Producer Spotlight: Fondo Paez

by | Apr 19, 2019 | Coffee, Environmental Stewardship, Sourcing

In 2005, Amavida bought coffee from the Fondo Paez cooperative for the first time. In 2019, we bought coffee from the group for the fourteenth year, making this one of our longest-running coffee grower partnerships.

It’s time you get to meet the Fondo Paez Cooperative and get to know the power of collective impact in coffee.

14 Years Of Great Tasting Coffee

If you’ve been drinking Amavida for a long time, you’ve almost certainly tasted coffee from Fondo Paez—probably a lot of it. Upwards of 10% of all the coffee we purchase each year comes from this Colombian co-op (multiple lots, spread out over the year). It tastes excellent, is reliably delicious year-after-year, and we love the relationship we’ve built with the farmers.

But 14 years is a long time to drink coffee from a single co-op, and sometimes it’s easy to forget how special something is when you become familiar with it.

This coffee is anything but ordinary.

In fact, with notes of pineapple, pear, and coconut, Fondo Paez’s coffee is some of the best organic and Fair Trade coffee we buy from Latin America!

Fondo Paez Does Things Differently

The Fondo Paez (“of the Paez”) cooperative was founded in 1992 and is made up of over 500 coffee producers from the Nasa, the largest indigenous group in Colombia.

Fondo Paez supports an economic model that’s pretty common in the world of coffee, but they stick to it in a way that’s not. Most cooperatives allow buyers to fly in, taste coffees, and identify specific microlots they’d like to purchase from a small number of farmers. Fondo Paez, on the other hand, has decided not to work this way.

They don’t want to sell a single farmer’s crop for a higher price at the expense of everyone else’s work receiving a lower price. If you want to buy from Fondo Paez, you buy from the  Fondo Paez cooperative as a whole (and not a single farmer).

This community-oriented model protects the entire group and spreads out investment among all the producers. They aren’t pursuing the highest price for the highest quality coffee no matter what—they’re pursuing economic equity and communal benefit.

Why This Relationship Is So Special To Us

In the last 14 years, Coop Coffees, the importing collective we’re an equal partner of with 24 other roasters, has purchased more than 2 million pounds of coffee from Fondo Paez—much of coming straight to Amavida.

Long-term relationships are at the foundation of Amavida’s mission to change the way coffees are imported. By prioritizing multi-year partnerships, we help coffee producers find the income security they need to take out loans, grow their businesses, and produce better coffee.

This model has enabled Coop Coffees to do some incredible things, like raise $650,000 with Root Capital to help producers around Latin America invest in technical training, field renovation, and composting. Coop Coffees also established the “Carbon, Climate, and Coffee” initiative two years ago to offset carbon emissions by helping our farm partners grow greener.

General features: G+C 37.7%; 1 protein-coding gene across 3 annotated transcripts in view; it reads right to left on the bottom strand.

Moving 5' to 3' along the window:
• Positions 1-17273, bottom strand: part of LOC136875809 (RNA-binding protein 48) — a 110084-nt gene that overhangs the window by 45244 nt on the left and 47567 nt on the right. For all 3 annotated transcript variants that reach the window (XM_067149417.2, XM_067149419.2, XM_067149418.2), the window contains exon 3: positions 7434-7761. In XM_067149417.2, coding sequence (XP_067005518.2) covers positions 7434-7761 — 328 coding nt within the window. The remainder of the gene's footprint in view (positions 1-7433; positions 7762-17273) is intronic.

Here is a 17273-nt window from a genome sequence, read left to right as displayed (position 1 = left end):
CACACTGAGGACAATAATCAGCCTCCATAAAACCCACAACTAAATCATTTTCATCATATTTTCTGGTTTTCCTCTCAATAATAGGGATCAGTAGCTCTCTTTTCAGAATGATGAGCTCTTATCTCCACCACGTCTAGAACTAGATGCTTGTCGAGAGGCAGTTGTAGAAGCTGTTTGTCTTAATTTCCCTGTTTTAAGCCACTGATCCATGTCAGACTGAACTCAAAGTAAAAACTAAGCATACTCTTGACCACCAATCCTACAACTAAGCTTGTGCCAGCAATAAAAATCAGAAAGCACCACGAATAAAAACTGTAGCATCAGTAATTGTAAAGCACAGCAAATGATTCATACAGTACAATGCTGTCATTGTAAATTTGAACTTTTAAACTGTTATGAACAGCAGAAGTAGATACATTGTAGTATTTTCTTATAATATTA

And with Fondo Paez, it meant we were able to invest $20,000 in African-style drying beds to assist in coffee processing.

Colombian coffee is exceptional, but the longevity of the green coffee is often compromised because of ineffective drying practices. This meant we occasionally saw quality drop faster than we wanted—so we partnered with Fondo Paez to build the drying beds in a move that helps everyone.

Now, Fondo Paez processes even better coffee and can sell it for a higher price on the international market. We get first dibs as a long-term partner to those stunning beans. Win-win!

Martin Traveled To Fondo Paez And Was Shocked

Martin Trejo has been our Director of Coffee for nearly four years, but he’s been with Amavida since 2010. He recently had the chance to visit Fondo Paez back in 2018 for the first time on a trip to see how Coop Coffees can further support the group—and what he found surprised him.

For the most part, the farms themselves were simple and rugged. They were not like some of the other farms Martin had been to with nice computer-operated machines.

“Fondo Paez produces some of the best Latin American coffee we have. I expected their setup to be more high-tech, but it wasn’t—a lot of the gear and systems were outdated—and yet the coffee is still incredible.”

It was immediately clear how organized and well-run the producer group is. Despite being limited to basic tools and farming practices, Fondo Paez producing stunning coffee.

“They have so much potential. If they can grow coffee like this now, I can’t wait to see what they can do as they gain access to better equipment and systems.”

Fondo Paez grows some of our top Latin American beans—taste them for yourself here!

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